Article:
I just recently reread one of Ann Rule’s earlier crime files series and was anxious to her newest Fatal Friends Deadly Neighbors and Other True Cases.
Featuring the worldwide headline case of the missing Susan Powell and the tragic deaths of her young sons at hands of possessive, abusive husband Josh Powell, eight other interesting cases, predominately from the 1970s, are also chronicled; including -
* The questionable accident of six year-old Max Shacknai and the death of his father’s girlfriend, Becky Zahau, which followed within a couple of days. Police initially said Becky’s death was a suicide but the bound hands, the strange message painted on the wall, and more said otherwise.
* Elderly philanthropists Burle and Olive Bramhall were brutally murdered in their Windermere community home. Neighbors and police alike wondered who would do something so horrible to such a well-like couple. The answer was closer than anyone realized.
* When fires continue to break out at the University Towers Hotel, investigators think they know who is responsible but there just simply isn’t enough to arrest him – until he strikes again, in an even deadly locale.
* In 1975, Dina Peterson was found murdered only sixteen feet from her own backdoor. It would more than three decades to bring a man to justice.
* Sue Ann Baker was trying desperately to end her marriage but her husband was unwilling to let her go.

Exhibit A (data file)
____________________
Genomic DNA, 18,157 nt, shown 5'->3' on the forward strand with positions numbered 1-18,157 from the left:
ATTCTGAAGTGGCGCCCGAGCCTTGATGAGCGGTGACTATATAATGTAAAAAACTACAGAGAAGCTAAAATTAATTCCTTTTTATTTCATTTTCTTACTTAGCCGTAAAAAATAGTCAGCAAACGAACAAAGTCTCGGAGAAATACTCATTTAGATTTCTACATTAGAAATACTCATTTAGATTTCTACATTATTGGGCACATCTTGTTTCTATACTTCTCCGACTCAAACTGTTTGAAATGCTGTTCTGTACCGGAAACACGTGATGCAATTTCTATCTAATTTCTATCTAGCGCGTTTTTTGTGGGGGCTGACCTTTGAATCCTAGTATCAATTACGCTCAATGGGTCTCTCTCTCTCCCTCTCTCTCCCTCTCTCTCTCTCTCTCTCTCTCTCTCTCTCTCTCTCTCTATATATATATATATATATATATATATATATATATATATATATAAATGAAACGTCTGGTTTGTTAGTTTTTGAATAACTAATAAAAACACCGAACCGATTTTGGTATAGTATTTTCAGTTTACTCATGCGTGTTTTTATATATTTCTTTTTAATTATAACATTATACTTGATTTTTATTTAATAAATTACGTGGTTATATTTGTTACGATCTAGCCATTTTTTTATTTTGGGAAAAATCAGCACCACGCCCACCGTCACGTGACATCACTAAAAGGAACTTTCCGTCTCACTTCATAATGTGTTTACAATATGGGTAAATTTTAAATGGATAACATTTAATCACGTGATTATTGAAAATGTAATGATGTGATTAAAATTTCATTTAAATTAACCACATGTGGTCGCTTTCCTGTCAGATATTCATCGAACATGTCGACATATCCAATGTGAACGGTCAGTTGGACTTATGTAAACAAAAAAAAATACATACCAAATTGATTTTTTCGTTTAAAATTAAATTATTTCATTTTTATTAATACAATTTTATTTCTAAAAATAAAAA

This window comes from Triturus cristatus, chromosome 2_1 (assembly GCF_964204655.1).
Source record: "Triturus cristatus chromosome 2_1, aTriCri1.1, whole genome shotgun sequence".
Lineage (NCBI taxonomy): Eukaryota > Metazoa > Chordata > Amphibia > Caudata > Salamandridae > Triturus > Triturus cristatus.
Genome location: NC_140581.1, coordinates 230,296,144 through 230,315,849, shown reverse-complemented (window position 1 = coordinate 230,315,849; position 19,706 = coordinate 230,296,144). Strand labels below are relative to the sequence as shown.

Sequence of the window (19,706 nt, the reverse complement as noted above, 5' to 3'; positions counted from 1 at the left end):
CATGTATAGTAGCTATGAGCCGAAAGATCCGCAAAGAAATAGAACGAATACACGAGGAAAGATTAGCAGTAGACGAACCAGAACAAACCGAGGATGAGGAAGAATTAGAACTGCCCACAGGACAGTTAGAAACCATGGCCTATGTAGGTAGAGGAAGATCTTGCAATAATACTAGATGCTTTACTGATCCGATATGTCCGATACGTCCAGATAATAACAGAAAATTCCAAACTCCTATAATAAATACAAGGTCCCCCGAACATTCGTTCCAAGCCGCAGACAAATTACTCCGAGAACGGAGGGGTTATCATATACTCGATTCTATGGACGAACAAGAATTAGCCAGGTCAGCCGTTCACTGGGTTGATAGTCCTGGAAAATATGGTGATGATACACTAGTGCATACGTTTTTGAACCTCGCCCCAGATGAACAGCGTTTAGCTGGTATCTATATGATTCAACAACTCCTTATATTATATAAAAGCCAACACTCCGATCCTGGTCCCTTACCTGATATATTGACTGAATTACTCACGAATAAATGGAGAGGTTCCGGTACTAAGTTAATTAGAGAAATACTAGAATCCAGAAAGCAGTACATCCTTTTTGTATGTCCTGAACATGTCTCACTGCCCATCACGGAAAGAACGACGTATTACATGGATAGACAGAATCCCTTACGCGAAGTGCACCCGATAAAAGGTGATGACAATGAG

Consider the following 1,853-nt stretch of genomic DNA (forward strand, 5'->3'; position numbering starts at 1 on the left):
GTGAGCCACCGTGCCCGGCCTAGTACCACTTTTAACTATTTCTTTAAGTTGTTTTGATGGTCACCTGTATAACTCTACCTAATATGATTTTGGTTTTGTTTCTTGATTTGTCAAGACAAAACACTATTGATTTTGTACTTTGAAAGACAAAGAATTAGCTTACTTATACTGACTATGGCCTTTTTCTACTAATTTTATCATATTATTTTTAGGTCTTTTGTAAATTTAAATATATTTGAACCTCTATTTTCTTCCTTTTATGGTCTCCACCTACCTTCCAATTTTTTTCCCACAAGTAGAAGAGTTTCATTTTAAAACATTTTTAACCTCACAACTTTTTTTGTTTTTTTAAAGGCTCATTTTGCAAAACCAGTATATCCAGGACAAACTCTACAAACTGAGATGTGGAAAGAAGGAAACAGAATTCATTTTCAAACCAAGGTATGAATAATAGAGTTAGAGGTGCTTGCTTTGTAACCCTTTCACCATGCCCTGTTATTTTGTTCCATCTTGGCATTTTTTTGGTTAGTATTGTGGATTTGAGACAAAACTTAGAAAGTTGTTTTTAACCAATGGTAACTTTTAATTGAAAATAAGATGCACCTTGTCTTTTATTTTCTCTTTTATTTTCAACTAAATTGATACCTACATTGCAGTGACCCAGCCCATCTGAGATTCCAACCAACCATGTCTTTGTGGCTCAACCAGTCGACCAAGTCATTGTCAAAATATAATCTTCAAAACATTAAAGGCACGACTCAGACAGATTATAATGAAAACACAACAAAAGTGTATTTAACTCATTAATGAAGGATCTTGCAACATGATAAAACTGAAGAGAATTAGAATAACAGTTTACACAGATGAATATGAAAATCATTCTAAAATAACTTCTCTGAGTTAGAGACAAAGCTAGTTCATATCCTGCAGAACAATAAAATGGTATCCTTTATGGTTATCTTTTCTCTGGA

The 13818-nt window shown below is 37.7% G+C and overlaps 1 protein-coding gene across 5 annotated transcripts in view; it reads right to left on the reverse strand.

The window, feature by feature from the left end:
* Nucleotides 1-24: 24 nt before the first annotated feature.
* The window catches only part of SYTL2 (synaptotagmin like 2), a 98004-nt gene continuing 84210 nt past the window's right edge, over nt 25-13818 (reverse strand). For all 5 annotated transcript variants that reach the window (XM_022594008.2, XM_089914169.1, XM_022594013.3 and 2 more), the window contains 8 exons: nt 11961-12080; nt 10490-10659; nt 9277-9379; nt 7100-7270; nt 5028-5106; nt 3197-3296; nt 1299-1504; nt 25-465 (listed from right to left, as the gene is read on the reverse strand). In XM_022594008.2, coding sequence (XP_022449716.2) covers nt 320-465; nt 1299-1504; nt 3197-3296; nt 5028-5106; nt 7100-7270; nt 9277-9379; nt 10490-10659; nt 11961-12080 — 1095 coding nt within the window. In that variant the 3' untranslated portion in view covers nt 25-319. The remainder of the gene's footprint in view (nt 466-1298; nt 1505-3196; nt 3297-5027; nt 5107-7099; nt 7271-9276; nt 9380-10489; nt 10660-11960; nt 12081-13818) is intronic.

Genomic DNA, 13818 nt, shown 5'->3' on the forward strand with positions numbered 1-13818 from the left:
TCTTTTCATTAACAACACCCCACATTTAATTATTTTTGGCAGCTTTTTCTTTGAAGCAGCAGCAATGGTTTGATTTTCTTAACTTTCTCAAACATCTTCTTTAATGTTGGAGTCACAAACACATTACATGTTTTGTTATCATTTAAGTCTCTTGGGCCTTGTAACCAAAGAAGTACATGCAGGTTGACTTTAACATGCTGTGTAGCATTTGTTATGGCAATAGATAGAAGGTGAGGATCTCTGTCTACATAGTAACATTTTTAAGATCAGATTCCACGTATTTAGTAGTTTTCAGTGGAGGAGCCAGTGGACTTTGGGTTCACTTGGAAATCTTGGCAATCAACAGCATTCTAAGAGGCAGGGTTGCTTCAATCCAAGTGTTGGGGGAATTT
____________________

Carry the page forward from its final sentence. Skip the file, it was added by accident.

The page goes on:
* Wendy Ann Smith was an exceptionally beautiful nine year-old when she went missing from her McChord Air Force Base home. As her family searched, one “volunteer” was a bit too eager to be near her family and they would soon learn why.
The “Queen of True Crime” does a fan-freakin’-tastic job of recounting the Powell case; neatly outlining the important evidence rather than tossing the same old minutiae as the 24 hour news channels. I truly walked away with a clearer understanding of a case I have long followed.
And the Spreckels Mansion double mystery really rocked my boat. This was a case I had never heard of (where have I been?). It’s a true mystery which will remain with me for quite some time and for which I will most definitely be adding to my “updates list.”
Then the pace slows down. Rule throws us back a few decades with old files from the latter years of the 1970s. For some, it’ll be a let down but, for me personally, I love old true crime stories and found it a nice slow-down from the page grippers in the first two stories. Be forewarned lovers of homicide-only stories, there is one story of arson and rape each mixed among the murder mysteries.
It’s been a while since I’ve given Ann Rule five stars but, gotta say, she earned it this time and I’m happy to give it.